One great trick is to use Flickr. Not only does Flickr have groups for each brand and make of camera, but you can also use their camera finder to find the most viewed pictures made with each make of camera. After a lot of looking I’ve narrowed the selection down to six cameras, three of which are Panasonic Lumix models, like my old one.
The hands down winner in terms of lush photos on Flickr is the Ricoh Capilo GX100. This is partially because Ricoh intentionally leaves their pictures a little noisy, making for a more filmic look. You’ll notice a lot of Ricoh pictures on Flickr are in black and white, because that hides the noise at low light. They look great, but it is a very specific look and it might not be for everyone. Also, the Ricoh costs about 50 percent more than most other compact digital cameras.
The camera with the best performance in low-light situations is the Fujifilm FinePix F50fd. Fuji puts a DSLR chip in their compact cameras, which gives the camera a much higher ISO rating. I’ve played around with the F40 and the effect is quite noticeable, especially if you manually force a high-ISO mode. Unfortunately I didn’t much like the way the camera’s software handled automatic shots, and it lacks a wide angle lens, as does the very popular Canon PowerShot SD950 IS. The few reviews I’ve seen weren’t too enthusiastic, but its a new camera and I’ll wait for some more reviews before making up my mind.
That leaves us with one of the three Lumix models. They all have 28mm lenses which isn’t quite the 24mm we get on the Ricoh, but its still decent for a compact camera. They also all seem to do OK up to ISO 400, which is much better than my camera which claims to be 400 but can only really do 100. So any of these should be a significant upgrade from what I have now. But which one? The three models I’m looking at are the DMC-FX100, the DMC-LX2, and the DMC-TZ3. Only the LX2 offers RAW support (as does the RIcoh). But I’ve heard that the RAW support isn’t that good, and that sometimes the JPEG compressed pictures are actually less noisy (especially at low ISO). The TZ3 has a 10x optical zoom which is pretty amazing, but not that important to me. Nor do I much care about the 12 megapixels on the LX100. I’d probably go with the LX2 except for the fact that it is pretty bulky and has a lens cap. A lens cap! On a compact digital camera! What were they thinking? Some people are waiting for the LX3, hoping that it will be a true competitor to the Ricoh (which is much more popular in Europe than in the US), but I need something before I go to India in January, which means I need to get it this year, and its hard to tell when (if ever) the LX3 will come out.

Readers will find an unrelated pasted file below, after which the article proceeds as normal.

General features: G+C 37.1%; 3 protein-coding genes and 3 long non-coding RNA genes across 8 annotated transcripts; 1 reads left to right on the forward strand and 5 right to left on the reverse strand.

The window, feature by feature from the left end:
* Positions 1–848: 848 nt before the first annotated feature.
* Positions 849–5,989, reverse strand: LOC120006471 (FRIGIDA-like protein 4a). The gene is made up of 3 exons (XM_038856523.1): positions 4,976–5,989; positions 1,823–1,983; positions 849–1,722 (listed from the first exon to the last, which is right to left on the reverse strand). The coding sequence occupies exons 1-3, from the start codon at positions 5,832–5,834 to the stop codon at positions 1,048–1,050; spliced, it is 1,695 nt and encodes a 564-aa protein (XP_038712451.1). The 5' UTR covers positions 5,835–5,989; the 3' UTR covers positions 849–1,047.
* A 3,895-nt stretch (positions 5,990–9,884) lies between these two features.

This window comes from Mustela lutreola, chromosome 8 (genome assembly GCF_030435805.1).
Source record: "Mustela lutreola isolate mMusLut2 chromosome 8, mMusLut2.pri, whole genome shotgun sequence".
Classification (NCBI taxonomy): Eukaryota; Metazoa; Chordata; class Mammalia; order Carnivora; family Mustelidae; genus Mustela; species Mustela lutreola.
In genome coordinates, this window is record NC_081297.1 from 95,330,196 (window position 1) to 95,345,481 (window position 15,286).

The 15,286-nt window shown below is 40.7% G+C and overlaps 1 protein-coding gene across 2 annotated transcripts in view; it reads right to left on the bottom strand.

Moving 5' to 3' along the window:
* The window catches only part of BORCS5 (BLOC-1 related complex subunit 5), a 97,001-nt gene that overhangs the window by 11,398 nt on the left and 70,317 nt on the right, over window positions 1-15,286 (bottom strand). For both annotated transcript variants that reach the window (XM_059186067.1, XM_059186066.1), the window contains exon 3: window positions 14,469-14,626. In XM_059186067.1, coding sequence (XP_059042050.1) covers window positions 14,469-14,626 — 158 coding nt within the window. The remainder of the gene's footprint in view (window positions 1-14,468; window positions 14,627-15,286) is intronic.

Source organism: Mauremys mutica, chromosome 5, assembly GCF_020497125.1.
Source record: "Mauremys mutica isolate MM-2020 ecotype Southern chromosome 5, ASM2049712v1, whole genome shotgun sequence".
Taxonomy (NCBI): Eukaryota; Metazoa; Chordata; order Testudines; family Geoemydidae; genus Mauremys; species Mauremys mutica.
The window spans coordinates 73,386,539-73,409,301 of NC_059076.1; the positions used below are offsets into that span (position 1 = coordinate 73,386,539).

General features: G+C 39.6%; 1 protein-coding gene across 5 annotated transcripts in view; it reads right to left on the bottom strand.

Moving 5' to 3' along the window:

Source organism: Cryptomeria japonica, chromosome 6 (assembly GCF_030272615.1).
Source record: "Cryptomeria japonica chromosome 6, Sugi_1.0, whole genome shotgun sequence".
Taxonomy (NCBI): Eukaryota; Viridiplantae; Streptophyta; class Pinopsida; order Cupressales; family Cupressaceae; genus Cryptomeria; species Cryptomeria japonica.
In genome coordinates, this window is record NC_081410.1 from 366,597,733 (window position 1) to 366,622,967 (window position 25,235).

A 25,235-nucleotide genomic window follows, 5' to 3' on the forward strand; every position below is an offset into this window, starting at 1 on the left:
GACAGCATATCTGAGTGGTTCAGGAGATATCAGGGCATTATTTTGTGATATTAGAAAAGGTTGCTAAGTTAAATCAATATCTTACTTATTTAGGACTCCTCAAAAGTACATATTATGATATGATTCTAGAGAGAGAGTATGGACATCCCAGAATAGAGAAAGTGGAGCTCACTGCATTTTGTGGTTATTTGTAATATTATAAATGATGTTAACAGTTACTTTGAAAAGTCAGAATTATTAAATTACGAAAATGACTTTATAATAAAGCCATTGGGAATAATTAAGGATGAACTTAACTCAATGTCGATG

In the end I’m currently leaning towards the DMC-FX100, but I’m still contemplating the Ricoh and hoping for the LX3 or something else to come along before it comes time for me to go out and buy the camera.
UPDATE: I forgot to link to visual anthropologist Karen Nakamura’s review of the FX2, which she recommends as a good fieldwork camera. Like Karen, I’m a big fan of Panasonic products. We used the AG-DVX100A to shoot our documentary, and also have a Pansonic deck that is still going strong after years of heavy use. For these reasons I’m well inclined to get another Panasonic, even if it isn’t perfect.
UPDATE: Fixed comparison link below the photo.